During my final semester in graduate school, I took a part-time position in the Writing Center at UWM. The WC gave undergraduate and graduate students the opportunity to work one-on-one with a trained writing coach.
The WC helped any student with any writing assignment. We coached freshmen with their first essays, assisted grad students with their theses and dissertations, and helped students with just about everything in-between. On occasion, students also came to us for guidance when it came to writing their resumes, cover letters, and other professional documents.
This is the story of one such student. A woman from the Middle East who was preparing to apply for medical school in the U.S.
Before I get too far ahead of myself, I should provide a little context for this story. Although I have studied and written on a range of topics related to culture and language, I am by no means an expert on Middle Eastern societies or cultures. What I relate here is based on our conversation as well as some of my own meager research. I will paint with some very broad strokes.
Because of my background in international nonprofits, I was quite comfortable when it came to navigating cultural differences and collaborating with people whose backgrounds were strikingly different from my own. So it was not a big deal when I received my schedule for the day and saw that I was to work with this particular student. Little did I know this meeting would become one of the most important moments in my life.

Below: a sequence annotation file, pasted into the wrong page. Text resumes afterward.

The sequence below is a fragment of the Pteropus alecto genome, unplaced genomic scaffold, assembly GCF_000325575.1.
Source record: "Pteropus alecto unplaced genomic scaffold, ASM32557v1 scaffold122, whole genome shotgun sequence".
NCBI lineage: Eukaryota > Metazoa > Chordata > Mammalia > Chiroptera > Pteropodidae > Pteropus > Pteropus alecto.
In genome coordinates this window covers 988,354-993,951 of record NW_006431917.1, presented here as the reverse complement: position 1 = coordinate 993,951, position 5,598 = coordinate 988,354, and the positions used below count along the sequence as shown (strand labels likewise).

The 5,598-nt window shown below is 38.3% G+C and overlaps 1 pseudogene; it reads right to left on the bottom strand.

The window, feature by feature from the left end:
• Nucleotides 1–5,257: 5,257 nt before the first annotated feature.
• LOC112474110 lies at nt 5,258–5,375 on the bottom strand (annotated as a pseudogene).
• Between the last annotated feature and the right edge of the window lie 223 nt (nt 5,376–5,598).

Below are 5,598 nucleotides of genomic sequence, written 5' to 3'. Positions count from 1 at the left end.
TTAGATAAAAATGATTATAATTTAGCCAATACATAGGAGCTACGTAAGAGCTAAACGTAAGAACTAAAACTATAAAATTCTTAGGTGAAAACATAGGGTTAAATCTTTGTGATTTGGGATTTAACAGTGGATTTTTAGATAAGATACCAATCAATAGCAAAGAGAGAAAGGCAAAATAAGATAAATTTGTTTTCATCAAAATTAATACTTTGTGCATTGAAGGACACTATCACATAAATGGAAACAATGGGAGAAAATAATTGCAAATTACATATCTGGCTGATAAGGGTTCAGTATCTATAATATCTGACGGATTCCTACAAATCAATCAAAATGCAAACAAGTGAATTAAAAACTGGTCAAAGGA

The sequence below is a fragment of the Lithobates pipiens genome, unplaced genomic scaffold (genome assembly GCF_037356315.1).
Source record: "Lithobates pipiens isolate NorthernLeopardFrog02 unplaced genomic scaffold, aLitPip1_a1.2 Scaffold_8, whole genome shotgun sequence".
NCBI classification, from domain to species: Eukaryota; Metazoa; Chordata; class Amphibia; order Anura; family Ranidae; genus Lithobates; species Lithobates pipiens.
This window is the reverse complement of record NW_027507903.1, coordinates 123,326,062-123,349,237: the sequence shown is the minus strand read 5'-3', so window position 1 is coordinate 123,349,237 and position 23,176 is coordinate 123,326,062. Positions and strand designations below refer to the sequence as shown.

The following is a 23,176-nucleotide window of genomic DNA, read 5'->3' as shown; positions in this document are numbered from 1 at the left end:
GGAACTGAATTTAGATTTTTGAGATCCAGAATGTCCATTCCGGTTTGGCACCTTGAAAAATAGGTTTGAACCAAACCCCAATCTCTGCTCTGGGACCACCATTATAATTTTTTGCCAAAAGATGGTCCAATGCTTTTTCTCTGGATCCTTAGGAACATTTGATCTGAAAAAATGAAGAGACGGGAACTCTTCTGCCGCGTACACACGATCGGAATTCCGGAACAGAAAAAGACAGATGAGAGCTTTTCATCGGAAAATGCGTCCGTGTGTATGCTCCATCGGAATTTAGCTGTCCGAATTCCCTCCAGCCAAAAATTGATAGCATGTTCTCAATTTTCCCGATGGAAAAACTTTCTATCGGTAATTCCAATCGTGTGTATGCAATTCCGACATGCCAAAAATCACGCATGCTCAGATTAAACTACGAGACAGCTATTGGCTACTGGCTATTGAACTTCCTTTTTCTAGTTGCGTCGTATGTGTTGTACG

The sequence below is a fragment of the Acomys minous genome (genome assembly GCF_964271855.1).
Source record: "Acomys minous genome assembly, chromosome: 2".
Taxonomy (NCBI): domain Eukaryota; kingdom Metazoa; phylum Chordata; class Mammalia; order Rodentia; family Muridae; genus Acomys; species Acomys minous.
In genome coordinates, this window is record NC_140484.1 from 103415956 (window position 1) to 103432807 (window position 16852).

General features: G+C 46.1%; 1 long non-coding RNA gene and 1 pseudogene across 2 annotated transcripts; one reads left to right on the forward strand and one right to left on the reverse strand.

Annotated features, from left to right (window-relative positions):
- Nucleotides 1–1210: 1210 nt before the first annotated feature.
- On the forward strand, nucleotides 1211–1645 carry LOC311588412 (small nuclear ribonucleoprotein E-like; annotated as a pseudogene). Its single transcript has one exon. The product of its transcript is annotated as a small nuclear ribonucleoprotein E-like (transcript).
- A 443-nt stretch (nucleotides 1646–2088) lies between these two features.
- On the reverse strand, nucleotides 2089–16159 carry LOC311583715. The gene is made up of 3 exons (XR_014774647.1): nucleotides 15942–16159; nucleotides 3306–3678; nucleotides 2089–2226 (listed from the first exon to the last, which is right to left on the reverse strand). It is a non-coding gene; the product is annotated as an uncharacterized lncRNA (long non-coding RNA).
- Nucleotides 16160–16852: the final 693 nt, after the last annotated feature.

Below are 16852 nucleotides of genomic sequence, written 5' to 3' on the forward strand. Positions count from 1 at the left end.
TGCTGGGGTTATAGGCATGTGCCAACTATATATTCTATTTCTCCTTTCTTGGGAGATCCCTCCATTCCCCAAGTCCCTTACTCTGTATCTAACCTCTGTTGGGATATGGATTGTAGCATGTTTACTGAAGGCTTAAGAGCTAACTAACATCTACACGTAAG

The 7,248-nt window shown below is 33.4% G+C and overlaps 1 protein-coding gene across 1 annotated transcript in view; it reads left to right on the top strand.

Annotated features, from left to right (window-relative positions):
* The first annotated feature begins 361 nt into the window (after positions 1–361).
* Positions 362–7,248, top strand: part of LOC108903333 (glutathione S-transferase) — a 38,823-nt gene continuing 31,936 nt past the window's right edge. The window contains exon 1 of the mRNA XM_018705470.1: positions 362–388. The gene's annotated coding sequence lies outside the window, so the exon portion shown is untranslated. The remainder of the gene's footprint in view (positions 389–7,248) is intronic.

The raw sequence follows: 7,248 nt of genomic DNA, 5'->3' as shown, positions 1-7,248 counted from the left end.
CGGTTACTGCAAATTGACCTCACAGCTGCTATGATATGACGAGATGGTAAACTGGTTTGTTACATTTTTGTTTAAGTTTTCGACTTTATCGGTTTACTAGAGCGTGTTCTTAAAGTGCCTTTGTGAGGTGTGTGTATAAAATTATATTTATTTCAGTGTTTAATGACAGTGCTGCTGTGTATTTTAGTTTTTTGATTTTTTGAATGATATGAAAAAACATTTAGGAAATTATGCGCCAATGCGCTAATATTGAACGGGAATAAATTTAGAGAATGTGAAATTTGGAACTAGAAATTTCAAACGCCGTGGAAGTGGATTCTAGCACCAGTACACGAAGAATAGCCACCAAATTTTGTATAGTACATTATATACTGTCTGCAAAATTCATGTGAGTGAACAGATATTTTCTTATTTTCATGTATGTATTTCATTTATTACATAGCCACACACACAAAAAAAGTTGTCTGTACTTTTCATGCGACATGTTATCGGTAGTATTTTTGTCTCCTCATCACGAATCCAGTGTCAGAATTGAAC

A Student with a Dream
This woman was brilliant. She was a graduate student who grew up in a Muslim country in the Middle East, and English was her third language. She was completing her MS in Biology, preparing to apply for medical school, and wanted help writing her application cover letter.
The instructions for the cover letter read something along the lines of “tell us why you want to be a doctor.” She had written a three-page response but felt that she was faltering in her delivery and wanted help. She knew that this might be the most important thing she would ever write in terms of her career.
I looked over her draft and noticed immediately that her narrative was focused on her family. Among the reasons she listed for wanting to be a doctor, she noted that it would make her father proud, that it would bring honor to her mother, and that her family had worked very hard for her to receive an education and to be able to study abroad. All good insights, but none of them really answered the question why do you want to be a doctor?
Culture & Language
When it comes to language, we here in the U.S. tend to value a direct approach. We prioritize clarity, efficiency, and individualism. In other words, we want it short and sweet and to the point. Even further, when it comes to professional writing, we want to see the mark of the author in what we are reading.